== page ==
Analysis finds US oil exports have lowered consumer costs


Consumers around the world have been reeling from record gasoline prices and other high energy prices this spring and summer.

But a recent study by ICF International and presented by the American Exploration and Production Council and the American Petroleum Institute shows that markets would be worse off if the United States had not resumed crude oil exports in December 2015. .

“As our research shows, the domestic and international oil market would likely be worse off today in the absence of U.S. crude oil exports and the growth in domestic production they have enabled. IHS Markit noted last fall, writing in a policy brief that a ban on U.S. crude oil exports “would generate more upward pressure on crude oil prices – and thus raise the price of U.S. gasoline” , Scott Lauermann, head of media relations with API, told the Reporter-Telegram via email.

Liz Bowman, vice president of communications with AXPC, agreed that the study found that crude exports actually lower domestic energy prices.

“In addition to this study, we have a blog that explains that stopping crude exports would further increase prices, not bring them down,” she told the Reporter-Telegram via email.

The council’s blog makes the following points about the impact of stopping crude exports:


• U.S. crude oil exports increase global crude oil supply, helping to lower prices at the pump
• The expansion of oil production in the United States has been linked to the decline in gasoline prices
• Restricting U.S. crude oil exports could raise the cost of gasoline and other refined products at a time when Americans are already paying record prices
• Refined products are global commodities and are closely correlated to the global crude oil benchmark (Brent)

IFC International analyzed data from the six years since exports resumed and found that favorable open markets had increased U.S. oil and gas development, which reduced world oil prices by $1.93 a barrel over those six years, added $161 billion to the gross domestic product of the United States and created nearly 50,000 jobs. .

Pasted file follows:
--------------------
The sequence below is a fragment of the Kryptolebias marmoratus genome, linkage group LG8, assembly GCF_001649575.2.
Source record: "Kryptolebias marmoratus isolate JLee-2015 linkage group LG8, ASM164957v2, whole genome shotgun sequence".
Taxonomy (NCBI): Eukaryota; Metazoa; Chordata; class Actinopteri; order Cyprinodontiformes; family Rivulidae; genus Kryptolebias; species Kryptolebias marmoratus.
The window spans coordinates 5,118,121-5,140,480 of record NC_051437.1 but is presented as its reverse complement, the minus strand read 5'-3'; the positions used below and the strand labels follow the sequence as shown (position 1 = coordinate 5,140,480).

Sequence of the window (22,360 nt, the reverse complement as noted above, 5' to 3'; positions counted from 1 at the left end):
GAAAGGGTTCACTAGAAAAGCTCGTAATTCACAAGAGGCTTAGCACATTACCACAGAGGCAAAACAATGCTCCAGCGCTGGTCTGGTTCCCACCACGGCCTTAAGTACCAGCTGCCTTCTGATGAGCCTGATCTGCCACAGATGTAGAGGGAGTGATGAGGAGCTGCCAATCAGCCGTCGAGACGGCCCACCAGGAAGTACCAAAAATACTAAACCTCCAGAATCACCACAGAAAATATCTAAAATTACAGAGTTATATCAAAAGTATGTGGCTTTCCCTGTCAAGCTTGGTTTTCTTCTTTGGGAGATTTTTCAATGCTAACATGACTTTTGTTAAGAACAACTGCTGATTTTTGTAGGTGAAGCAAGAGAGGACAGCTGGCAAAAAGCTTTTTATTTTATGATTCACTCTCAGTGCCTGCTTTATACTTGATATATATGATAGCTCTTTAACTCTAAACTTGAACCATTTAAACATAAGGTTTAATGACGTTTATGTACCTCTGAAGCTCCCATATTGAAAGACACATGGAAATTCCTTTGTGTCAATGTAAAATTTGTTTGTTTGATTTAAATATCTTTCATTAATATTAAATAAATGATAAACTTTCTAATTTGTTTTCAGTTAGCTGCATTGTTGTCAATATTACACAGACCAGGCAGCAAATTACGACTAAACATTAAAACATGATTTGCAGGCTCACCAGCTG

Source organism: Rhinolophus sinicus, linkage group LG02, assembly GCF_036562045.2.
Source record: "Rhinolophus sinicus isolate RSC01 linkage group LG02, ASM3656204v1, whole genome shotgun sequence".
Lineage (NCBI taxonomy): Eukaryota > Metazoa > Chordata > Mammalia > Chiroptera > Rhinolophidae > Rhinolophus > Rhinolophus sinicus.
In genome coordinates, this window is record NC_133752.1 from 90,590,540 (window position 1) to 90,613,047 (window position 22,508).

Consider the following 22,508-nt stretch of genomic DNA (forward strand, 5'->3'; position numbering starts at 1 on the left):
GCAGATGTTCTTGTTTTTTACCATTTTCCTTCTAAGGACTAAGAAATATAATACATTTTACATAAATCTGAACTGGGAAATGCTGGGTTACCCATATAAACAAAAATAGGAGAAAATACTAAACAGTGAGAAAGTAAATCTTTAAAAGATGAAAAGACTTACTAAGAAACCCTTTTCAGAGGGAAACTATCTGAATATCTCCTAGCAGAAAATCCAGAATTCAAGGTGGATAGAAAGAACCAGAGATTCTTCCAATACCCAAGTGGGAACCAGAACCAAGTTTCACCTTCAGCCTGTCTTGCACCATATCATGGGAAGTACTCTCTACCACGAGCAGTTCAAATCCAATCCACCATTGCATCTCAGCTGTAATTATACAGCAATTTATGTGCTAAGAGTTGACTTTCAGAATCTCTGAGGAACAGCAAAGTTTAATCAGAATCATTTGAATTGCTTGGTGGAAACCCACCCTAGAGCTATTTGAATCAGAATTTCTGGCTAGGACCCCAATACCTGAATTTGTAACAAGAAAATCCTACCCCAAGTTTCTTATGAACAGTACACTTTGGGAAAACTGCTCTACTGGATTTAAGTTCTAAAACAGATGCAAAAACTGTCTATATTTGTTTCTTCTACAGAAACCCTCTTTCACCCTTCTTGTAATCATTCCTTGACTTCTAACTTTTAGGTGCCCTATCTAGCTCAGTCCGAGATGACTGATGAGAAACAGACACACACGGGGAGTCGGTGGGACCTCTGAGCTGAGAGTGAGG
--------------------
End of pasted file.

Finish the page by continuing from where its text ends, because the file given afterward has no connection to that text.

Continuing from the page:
“The export of domestic production that exceeds domestic demand adds oil to global supply, thereby reducing prices,” Mickey Cargile of Cargile Investment Management told The Reporter-Telegram via email. “Restricting these exports would reduce global supply and increase prices.”

The Midlander added that the oil currently being exported would otherwise have no market. Excess production cannot be moved economically to many refineries, he said, and many refineries are not properly equipped to refine domestic production.

The study echoed Cargile’s assertion that rising U.S. oil production has expanded global supply, reducing prices for crude and refined products. More open markets helped boost US drilling activity, boosting US oil production by 1.8 billion barrels, not to mention associated natural gas and natural gas liquids.

Exports reduced U.S. consumer spending on refined products and natural gas by $92 billion over those six years, the study found. These lower consumer prices and higher revenues for US producers, which offset revenue losses for US refiners, increased US GDP by $161 billion. They also improved the US trade balance by $178 billion.

The study also credits exports for boosting U.S. employment by an average of 48,000 jobs through new hiring in the upstream oil and gas sector. Jobs have been created for, among others, derrick operators, frontline supervisors and managers, rotary drill operators, roustabouts and service unit operators, and have created direct, indirect and induced jobs .

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